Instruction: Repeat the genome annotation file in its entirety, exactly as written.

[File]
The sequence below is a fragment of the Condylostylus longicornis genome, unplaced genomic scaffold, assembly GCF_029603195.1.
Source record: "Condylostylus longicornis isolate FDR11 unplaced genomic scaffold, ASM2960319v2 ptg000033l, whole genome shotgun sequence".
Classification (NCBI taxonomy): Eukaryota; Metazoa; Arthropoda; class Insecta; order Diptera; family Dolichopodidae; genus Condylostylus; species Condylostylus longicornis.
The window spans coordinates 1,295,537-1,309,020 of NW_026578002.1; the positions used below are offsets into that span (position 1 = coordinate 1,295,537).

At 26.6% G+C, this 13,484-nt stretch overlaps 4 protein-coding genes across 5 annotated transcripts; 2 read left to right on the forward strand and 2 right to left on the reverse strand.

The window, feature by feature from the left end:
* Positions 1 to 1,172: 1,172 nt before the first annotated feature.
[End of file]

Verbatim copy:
The sequence below is a fragment of the Condylostylus longicornis genome, unplaced genomic scaffold, assembly GCF_029603195.1.
Source record: "Condylostylus longicornis isolate FDR11 unplaced genomic scaffold, ASM2960319v2 ptg000033l, whole genome shotgun sequence".
Classification (NCBI taxonomy): Eukaryota; Metazoa; Arthropoda; class Insecta; order Diptera; family Dolichopodidae; genus Condylostylus; species Condylostylus longicornis.
The window spans coordinates 1,295,537-1,309,020 of NW_026578002.1; the positions used below are offsets into that span (position 1 = coordinate 1,295,537).

At 26.6% G+C, this 13,484-nt stretch overlaps 4 protein-coding genes across 5 annotated transcripts; 2 read left to right on the forward strand and 2 right to left on the reverse strand.

The window, feature by feature from the left end:
* Positions 1 to 1,172: 1,172 nt before the first annotated feature.